Credibility means many things, but in the Pacific there are two crucial concepts for establishing credibility: presence and trust. The former is much easier to realize than the latter. In Micronesia, the United States is both literally and figuratively present, with U.S. territories in the North Pacific—Guam and the Commonwealth of the Northern Mariana Islands—and through Compact of Free Association (COFA) agreements with the Federated States of Micronesia, the Republic of the Marshall Islands, and the Republic of Palau. U.S. presence in the territories is somewhat more permanent than those arrangements with COFA states, but both require consent for the relationship to work effectively. For the COFA states, consent is tied to specific timelines and thus is always based on the individual choices of those nations. In short, countries have choices. Two of the COFA agreements, with the Federated States of Micronesia and the Marshall Islands, will expire in 2023 if not renewed, although progress seems to have been made through recent memoranda of understanding.[10] Long-term presence across Micronesia will require a credible commitment, additional resources, and consistent actions to ensure partnership.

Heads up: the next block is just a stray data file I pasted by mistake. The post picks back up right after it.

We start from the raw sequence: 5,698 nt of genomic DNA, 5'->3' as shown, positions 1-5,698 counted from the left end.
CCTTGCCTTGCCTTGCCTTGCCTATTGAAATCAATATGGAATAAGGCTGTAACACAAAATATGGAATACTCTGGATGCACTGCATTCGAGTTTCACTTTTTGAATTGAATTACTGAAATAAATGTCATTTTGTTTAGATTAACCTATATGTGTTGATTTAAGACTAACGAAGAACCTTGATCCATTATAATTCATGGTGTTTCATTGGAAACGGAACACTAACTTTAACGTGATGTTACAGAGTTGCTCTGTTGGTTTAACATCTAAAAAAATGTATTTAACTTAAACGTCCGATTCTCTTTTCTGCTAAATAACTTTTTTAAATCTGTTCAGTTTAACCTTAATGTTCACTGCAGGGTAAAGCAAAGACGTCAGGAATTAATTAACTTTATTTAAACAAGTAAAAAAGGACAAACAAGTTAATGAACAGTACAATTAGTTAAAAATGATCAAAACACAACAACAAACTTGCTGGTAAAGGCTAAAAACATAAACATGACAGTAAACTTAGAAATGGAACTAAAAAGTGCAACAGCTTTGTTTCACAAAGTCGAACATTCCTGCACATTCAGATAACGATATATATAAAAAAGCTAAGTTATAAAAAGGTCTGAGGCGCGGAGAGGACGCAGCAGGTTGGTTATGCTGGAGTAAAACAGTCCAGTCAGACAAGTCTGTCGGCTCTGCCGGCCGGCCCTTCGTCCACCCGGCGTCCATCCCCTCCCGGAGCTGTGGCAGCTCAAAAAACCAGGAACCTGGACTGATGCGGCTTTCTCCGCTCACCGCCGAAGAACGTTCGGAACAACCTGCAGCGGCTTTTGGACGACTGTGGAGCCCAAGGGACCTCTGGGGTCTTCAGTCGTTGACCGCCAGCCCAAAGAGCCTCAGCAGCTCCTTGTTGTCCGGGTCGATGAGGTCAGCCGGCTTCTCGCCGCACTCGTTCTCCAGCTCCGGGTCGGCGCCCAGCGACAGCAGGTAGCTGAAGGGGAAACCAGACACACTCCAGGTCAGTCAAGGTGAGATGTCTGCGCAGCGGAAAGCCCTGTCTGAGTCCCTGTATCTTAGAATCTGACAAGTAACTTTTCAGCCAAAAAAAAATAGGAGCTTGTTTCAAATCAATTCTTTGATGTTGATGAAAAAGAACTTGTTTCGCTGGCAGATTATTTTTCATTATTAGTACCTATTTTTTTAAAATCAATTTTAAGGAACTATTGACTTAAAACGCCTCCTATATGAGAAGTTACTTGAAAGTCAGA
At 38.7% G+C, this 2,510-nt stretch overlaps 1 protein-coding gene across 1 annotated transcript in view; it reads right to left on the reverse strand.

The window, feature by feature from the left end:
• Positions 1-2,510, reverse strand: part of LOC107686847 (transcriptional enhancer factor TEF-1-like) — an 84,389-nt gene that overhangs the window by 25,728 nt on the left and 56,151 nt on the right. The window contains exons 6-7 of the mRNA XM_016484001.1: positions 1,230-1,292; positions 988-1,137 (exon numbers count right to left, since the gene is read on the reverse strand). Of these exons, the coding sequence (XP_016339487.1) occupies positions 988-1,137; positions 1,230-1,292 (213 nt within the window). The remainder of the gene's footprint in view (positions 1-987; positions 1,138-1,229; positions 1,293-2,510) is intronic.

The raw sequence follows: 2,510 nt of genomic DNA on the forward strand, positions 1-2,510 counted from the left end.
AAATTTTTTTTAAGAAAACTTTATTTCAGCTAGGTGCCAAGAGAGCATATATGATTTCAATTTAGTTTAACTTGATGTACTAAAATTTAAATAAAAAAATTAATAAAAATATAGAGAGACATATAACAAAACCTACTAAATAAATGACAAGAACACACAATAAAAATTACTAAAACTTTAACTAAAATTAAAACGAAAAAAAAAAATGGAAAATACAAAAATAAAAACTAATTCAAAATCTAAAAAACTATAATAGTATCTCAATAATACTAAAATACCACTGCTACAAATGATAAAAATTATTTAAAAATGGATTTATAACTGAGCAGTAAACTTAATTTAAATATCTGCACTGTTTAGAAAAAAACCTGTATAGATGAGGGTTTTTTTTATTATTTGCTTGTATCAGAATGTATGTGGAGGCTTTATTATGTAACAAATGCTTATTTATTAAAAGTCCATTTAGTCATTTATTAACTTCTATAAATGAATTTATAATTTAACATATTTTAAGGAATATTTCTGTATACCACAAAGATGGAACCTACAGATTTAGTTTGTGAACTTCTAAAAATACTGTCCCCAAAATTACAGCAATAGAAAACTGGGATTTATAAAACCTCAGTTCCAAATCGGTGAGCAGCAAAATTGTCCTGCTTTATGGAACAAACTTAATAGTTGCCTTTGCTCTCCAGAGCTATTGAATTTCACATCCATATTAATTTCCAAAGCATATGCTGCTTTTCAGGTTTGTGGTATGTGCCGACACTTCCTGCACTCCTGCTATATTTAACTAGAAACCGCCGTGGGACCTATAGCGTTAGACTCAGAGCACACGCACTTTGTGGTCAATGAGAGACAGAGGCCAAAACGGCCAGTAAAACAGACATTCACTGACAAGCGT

Trust is more complicated than presence and will take more effort from the United States to rebuild. International relations scholars note that cooperation among countries requires a certain degree of trust, but studies of trust have generally focused on Cold War interactions between major powers.[11] Far less scholarship exists on how trust operates in heavily unbalanced relationships, which would more accurately reflect relations between the United States and individual Pacific Island countries.[12] Moreover, we must also understand how trust operates in multilateral settings, which informs analysis of relations between the United States and regional organizations, such as the Pacific Islands Forum. Thus, the United States will need to consider trust in the context of interpersonal relationships, which are critical in Pacific communities. It is important to recognize that trust is not an emotion but rather “a cognitive assessment.”[13] In international relations theory based on iterative games, individual countries can make assessments about another country’s trustworthiness. Trust in the context of credibility may be defined as “choosing to risk making something you value vulnerable to another’s person’s actions.”[14] Pacific Island governments that talk about trust with external partners have noted that climate change goals, regional unity, and the sovereignty of the “Pacific way” are becoming vulnerable to actions made by external powers in the name of strategic competition.